We didn't monitor the interior of the assemblies, but we did monitor the interior conditions for the first year. The RH held in the low 30's pretty consistently.

    That being said - the next passive House I did - literally a mile away from this one, we elevated the CCSF to 4" instead of the 2". Both homes have a completely vented 3/4" rainscreen. The above house achieved .55 ACH 50 Pa, and the subsequent house achieved .45 ACH 50 Pa. Both with continuous mechanical ventilation of course.

    Our understanding of what we do is an evolution, on the front lines we need to make our best informed decisions because my clients actually want to build something, not talk about it. I greatly appreciate your inquiries as it keeps us all in check.


  8. charlie_sullivan | | #8

    4" spray foam
    Moving to 4" of spray foam mitigates the moisture issue, but makes the global warming impact worse. If your clients are climate change deniers who care only about the energy cost savings and about avoiding reliance on oil imports, that's an appropriate design, but if they are motivated in part by climate impact, I don't think that's a responsible choice, especially if your clients are not nerdy enough to understand the issues involved in the different blowing agents in different foams.

    You could avoid that problem by using the new Lapolla 4G closed cell spray foam that using a new blowing agent without a low global warming impact.

    Similarly, substituting EPS for the XPS on the slab would be a good idea.

  9. user-417066 | | #9

    Response to Charlie
    Charlie, I agree and that is why I was one of the first adopters of the Lapolla 4G product with a GWP of 1. I've been using it exclusively since it was available. I work very closely with my general contractors and the sub contractors and scrutinize all choices, even if we have just finished a project with them. I try to ensure our decisions of date are the latest/best decision available. To further that note, on the project written about above we attempted to use a new soy based product that failed miserably. We were fortunate to catch the failure before we buried it. As for my clients, they are very intelligent, successful people that I work in close collaboration with to identify all aspects of our design to vet the best possible solution at the time - "nerdiness" not required!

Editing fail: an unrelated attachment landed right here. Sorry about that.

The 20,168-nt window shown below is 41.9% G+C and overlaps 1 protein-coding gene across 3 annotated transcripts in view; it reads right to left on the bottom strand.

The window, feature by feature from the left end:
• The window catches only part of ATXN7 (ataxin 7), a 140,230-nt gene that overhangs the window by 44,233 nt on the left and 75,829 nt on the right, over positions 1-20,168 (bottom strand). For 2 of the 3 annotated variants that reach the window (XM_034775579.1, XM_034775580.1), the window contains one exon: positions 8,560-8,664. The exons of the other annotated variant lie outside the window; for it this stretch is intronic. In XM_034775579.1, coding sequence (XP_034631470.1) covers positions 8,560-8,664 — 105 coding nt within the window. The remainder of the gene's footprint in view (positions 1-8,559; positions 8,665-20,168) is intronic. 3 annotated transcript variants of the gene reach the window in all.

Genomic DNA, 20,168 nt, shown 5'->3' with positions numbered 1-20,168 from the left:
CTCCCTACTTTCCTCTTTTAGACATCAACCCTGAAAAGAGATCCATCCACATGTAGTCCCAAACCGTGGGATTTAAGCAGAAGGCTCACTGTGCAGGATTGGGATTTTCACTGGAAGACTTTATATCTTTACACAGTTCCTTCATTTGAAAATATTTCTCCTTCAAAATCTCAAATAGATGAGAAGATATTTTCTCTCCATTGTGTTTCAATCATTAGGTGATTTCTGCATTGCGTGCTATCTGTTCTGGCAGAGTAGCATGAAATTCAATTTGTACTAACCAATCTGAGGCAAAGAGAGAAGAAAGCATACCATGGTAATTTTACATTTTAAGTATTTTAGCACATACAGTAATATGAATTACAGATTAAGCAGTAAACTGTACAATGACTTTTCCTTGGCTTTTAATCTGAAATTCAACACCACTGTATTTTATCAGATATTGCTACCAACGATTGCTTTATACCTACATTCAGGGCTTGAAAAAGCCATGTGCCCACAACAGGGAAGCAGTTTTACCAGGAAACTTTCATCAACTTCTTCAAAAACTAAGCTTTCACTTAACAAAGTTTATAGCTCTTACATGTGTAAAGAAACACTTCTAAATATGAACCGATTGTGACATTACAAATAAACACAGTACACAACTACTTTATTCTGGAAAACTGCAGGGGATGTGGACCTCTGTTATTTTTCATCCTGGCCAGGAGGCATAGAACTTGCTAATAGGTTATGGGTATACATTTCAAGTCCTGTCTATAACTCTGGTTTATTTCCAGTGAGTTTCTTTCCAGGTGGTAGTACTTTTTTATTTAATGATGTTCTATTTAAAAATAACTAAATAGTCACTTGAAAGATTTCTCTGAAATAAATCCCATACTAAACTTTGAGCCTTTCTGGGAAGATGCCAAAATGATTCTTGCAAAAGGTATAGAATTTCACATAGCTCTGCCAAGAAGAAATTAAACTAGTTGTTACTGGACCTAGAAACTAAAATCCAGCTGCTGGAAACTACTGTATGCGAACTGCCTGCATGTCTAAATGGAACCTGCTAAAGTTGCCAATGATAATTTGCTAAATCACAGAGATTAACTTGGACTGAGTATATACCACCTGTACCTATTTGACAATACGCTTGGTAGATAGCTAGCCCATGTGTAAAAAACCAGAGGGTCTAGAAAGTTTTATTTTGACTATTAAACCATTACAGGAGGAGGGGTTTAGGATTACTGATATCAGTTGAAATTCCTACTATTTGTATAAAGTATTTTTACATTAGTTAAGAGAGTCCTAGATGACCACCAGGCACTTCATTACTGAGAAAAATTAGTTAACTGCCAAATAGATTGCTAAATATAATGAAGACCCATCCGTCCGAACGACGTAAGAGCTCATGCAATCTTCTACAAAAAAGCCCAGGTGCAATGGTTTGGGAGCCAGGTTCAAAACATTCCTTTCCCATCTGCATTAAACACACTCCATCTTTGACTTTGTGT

10. charlie_sullivan | | #10

    Response to Steve
    That great to hear. Sorry I assumed otherwise.

    If I had had an architect like you I might never have needed to become an energy nerd!

  11. user-417066 | | #11

    Response to Charlie
    NP Charlie, our industry is a tough business that is challenging everyday. Regardless we have to rely on each other to promote our industry's best effort!!!

  12. Brian Knight | | #12

    Window flanges as air barrier
    Great article, comments and answers! Especially appreciate including some of the math for the passive solar influences.

    I know that window flanges contribute to airtightness, but feel the industry should view them mainly as bulk water barriers and not air barriers. Most window manufacturers rightfully require the bottom flange be unsealed. This means air has a pathway into the entire cavity around the window between framing and jambs. I think that window air barriers are best handled entirely from the interior. Treating flanges as air barriers will lead to even more bottom flanges getting caulked and taped, something that's already happening much too often.

    Curious of your thoughts on this Steve, and please keep sharing your projects with us.